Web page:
Canto Ostinato

Last weekend, my father took me to a concert. I’m not a particular concert-goer, but this was special: it was the performance of Canto Ostinato, a piano piece that has been the soundtrack of my life since I was about thirteen years old. Only later I learned it is a great example of fundamentalist minimalistic music, tonal and harmonious. It was written in the late 1970s by Dutch composer Simeon ten Holt and you can click here if you want to read more about him and the many facets of this fantastic piece.

But the best thing is just to listen it.

It has been performed in numerous settings and with various instruments, of which the four-piano version is one of the most impressive and entrancing. Here’s a great rendition, with images of symmetries in Dutch landscapes as an added bonus:

Click here for the YouTube video of Canto Ostinato with four pianos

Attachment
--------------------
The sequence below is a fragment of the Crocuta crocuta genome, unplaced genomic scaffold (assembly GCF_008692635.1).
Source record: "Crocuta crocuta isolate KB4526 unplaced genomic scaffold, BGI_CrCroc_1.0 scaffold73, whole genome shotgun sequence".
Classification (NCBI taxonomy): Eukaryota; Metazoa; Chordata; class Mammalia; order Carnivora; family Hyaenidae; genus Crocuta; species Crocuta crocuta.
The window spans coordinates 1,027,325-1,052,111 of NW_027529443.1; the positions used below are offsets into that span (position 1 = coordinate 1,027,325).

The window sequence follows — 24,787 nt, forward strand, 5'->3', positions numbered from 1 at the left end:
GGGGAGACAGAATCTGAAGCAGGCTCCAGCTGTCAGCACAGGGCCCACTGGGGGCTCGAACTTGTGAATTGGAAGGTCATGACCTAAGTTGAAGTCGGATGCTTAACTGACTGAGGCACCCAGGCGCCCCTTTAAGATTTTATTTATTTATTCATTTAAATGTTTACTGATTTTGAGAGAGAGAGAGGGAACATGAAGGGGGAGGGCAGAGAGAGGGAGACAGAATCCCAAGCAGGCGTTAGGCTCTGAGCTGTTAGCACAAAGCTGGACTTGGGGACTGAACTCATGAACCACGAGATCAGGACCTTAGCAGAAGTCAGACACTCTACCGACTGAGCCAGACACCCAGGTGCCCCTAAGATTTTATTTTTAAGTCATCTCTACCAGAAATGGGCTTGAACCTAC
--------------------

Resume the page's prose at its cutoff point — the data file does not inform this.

The version my dad and I saw was for two pianos. We sat in first row, so the sound was really close and enveloping. Plus, I got a good view of the subtle footwork of one of the pianists, Polo de Haas. I brought a small leather notebook and drew this:


I find this music evokes a lot of imagery for me – mostly abstract but also natural – like the rhythm of breathing, or breaking waves.

So I drew this:


Then I realized I had drawn this before, and a lot better.

In 2006, on a holiday in Ireland, I found the CD of Canto Ostinato in the house I was staying in, and I listened to it in one long session and drew and drank port the whole time, trying to capture every shift in the music. It became a very long illustration. The picture beneath is part of it. If you click on it, you get the full version. Best viewed with the music from the video above playing in the background.


By the way, the translation of Canto Ostinato is ‘stubborn song’. Isn’t that great?